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Kyrgyzstan UPR

Panel discussion at a side event at the Kyrgyzstan UPR pre-session.

States urged to make recommendations on freedom of expression during UPR reviews of Kyrgyzstan, Kenya and Turkey

On 2 December 2014, PEN’s Europe Researcher and Campaigner Cathal Sheerin, attended the UPR pre-session on Kyrgyzstan. Earlier in the year, PEN made a joint UPR submission on Kyrgyzstan with Article 19, and the pre-session presented us with an opportunity to persuade some of the permanent missions in Geneva to adopt our recommendations as their own when they make their contributions to the review of Kyrgyzstan in January 2015. It was also an opportunity for PEN to continue our work advocating for LGBTQI free expression in Kyrgyzstan with Labrys, the Kyrgyz LGBTQI group.

PEN is particularly concerned by Kyrgyzstan’s recent legislative assault on freedom of expression. As the small Central Asian state moves closer to joining the Russia-dominated Customs Union, it seems to be intent on following Russia’s bad example when it comes to choking free speech. In April 2014, the Kyrgyzstan parliament passed a law criminalising the dissemination of ‘knowingly false messages about the commission of crimes.’ The law imposes punishment of up to three years in prison, and provides no public interest defence. Kyrgyzstan had been applauded for decriminalising defamation in 2011, but this new law has effectively reintroduced it through the back-door. In 2013, the UN High Commissioner for Human Rights pointed to the dangers presented by criminalising defamation:  “Criminal prosecution for defamation has a chilling effect on freedom of the press. International standards are clear that imprisonment is never an appropriate penalty for defamation.”

And criminalising defamation is not the only legislative area in which Kyrgyzstan is imitating Russia.   During 2014, Kyrgyz lawmakers introduced another two extremely worrying draft laws. The first of these is the so-called ‘foreign agent’ law, which will place onerous restrictions on all non-governmental organisations receiving funding from abroad and which are involved in ‘political activities’.  If passed, this law will introduce criminal liability for non-compliance and will cripple Kyrgyz civil society.  The second of these laws is a piece of legislation that copies Russia’s so-called anti-gay propaganda law, but which imposes much harsher punishments for the “propaganda of non-traditional relations.” As the Labrys activist, Syinat Sultanalieva, commented during pre-session: “If this law is passed, I could be imprisoned for one year just by being here and making this statement.”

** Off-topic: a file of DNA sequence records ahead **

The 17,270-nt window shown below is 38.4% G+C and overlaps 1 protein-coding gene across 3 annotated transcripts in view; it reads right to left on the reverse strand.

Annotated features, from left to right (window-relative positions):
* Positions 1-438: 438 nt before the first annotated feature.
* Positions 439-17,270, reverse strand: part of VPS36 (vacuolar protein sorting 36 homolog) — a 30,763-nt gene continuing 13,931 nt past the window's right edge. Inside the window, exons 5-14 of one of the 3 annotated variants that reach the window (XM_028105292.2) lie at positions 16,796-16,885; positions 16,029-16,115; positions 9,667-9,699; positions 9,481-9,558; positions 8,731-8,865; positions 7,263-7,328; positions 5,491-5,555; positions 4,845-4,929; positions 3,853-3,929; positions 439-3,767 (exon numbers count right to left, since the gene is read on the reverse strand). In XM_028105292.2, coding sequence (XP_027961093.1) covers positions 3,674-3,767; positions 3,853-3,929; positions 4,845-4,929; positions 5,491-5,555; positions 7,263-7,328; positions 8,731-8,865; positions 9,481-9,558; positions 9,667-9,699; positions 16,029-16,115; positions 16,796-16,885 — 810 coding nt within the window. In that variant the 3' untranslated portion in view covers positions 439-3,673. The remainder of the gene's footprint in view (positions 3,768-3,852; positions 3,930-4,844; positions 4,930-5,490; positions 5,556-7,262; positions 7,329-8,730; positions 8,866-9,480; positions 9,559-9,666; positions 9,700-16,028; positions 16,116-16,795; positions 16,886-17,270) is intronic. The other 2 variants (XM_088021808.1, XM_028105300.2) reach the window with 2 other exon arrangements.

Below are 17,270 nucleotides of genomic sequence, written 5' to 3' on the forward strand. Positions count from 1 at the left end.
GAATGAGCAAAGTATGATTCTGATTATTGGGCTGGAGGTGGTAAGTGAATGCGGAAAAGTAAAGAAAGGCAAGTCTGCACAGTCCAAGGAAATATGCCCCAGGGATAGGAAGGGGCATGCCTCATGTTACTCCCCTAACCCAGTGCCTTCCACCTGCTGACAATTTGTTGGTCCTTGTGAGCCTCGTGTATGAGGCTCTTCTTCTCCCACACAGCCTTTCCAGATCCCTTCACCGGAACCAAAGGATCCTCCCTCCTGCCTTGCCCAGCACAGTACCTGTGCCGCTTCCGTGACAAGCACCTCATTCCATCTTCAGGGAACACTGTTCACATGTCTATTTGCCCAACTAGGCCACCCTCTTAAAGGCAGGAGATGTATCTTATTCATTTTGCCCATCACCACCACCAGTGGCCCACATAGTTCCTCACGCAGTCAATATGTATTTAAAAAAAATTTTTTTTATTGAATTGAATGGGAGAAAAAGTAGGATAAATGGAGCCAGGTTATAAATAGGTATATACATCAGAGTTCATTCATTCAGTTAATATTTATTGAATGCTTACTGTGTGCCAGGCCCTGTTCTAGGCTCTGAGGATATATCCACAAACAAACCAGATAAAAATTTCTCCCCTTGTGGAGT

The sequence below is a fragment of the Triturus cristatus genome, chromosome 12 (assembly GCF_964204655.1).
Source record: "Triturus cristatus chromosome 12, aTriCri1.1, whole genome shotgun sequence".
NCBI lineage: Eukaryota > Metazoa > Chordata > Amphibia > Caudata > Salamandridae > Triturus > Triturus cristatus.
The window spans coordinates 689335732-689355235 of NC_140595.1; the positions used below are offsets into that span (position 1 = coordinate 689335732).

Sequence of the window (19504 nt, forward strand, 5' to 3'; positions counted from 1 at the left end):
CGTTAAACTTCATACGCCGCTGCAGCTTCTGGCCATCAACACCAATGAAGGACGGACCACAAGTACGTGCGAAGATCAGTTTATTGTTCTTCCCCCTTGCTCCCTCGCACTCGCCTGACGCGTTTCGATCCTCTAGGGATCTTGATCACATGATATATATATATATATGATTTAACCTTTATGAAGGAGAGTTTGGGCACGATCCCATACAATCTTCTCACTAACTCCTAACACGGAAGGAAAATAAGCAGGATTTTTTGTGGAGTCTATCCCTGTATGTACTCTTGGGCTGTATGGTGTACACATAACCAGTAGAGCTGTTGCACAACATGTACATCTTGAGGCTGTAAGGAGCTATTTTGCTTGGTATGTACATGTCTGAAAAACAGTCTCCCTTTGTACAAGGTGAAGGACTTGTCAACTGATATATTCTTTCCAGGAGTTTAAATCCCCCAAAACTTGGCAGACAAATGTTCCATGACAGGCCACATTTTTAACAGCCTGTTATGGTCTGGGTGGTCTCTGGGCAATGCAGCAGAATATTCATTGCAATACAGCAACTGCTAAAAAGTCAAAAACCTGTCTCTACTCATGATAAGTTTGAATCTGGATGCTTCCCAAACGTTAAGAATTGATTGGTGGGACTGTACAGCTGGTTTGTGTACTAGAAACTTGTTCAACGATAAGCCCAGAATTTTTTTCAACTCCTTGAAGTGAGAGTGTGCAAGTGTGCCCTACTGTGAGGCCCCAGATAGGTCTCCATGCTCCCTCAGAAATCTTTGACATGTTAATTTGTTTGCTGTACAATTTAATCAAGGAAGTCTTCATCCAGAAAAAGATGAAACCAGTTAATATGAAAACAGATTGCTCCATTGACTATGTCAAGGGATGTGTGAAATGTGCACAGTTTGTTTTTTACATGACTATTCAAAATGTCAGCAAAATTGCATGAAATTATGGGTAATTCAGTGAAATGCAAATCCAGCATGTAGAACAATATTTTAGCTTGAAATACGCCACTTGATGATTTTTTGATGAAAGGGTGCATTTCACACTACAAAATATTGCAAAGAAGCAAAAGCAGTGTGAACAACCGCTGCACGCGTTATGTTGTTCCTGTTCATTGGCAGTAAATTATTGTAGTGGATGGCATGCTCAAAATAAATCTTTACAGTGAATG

During the pre-session, PEN had useful discussions with a number of delegates with whom we raised these concerns. We also had two meetings with the permanent missions of Ireland and Brazil. PEN attended the meeting with the Irish Mission alongside Labrys’ leading advocates. While LGBTQI free expression rights took centre-stage, PEN also had the opportunity to advocate on behalf of one of our main cases in Kyrgyzstan – the imprisoned ethnic Uzbek journalist and human rights defender, Azimjon Askarov.

Askarov is currently serving life in prison, having been convicted – following an unfair trial in 2010 – of complicity in the murder of a police officer. Askarov is a well-known figure in Kyrgyzstan; his independent investigations into corruption not only made him unpopular with the Kyrgyz state authorities, but also resulted in the dismissal of ten police officers. He was arrested during the interethnic conflict that swept Osh and Jalal-Abad during the summer of 2010, and, he alleges, tortured before, during and after his trial. This was independently corroborated in 2012 by the NGO, Physicians for Human Rights. The UN’s High Commissioner for Human Rights pointed to Askarov’s case as an example of an unfair trial; the Kyrgyz government’s own human rights ombudsman concluded that Askarov was not even at the scene of the crime when the murder of the police officer took place.

PEN is hopeful that our recommendations that Askarov be released and his conviction quashed, and that Kyrgyzstan’s draft anti-gay ‘propaganda’ law be rejected, will be incorporated in some of the recommendations made by states to Kyrgyzstan in January 2015.

PEN International’s joint submissions on Turkey and Kenya were taken forward at the pre-session by our partners Article 19 and the Turkish Platform for Independent Journalism P24.

 Related

Kyrgyzstan: PEN Joint Submission to the UN Universal Periodic Review
Turkey: PEN Joint Submission to the UN Universal Periodic Review

 

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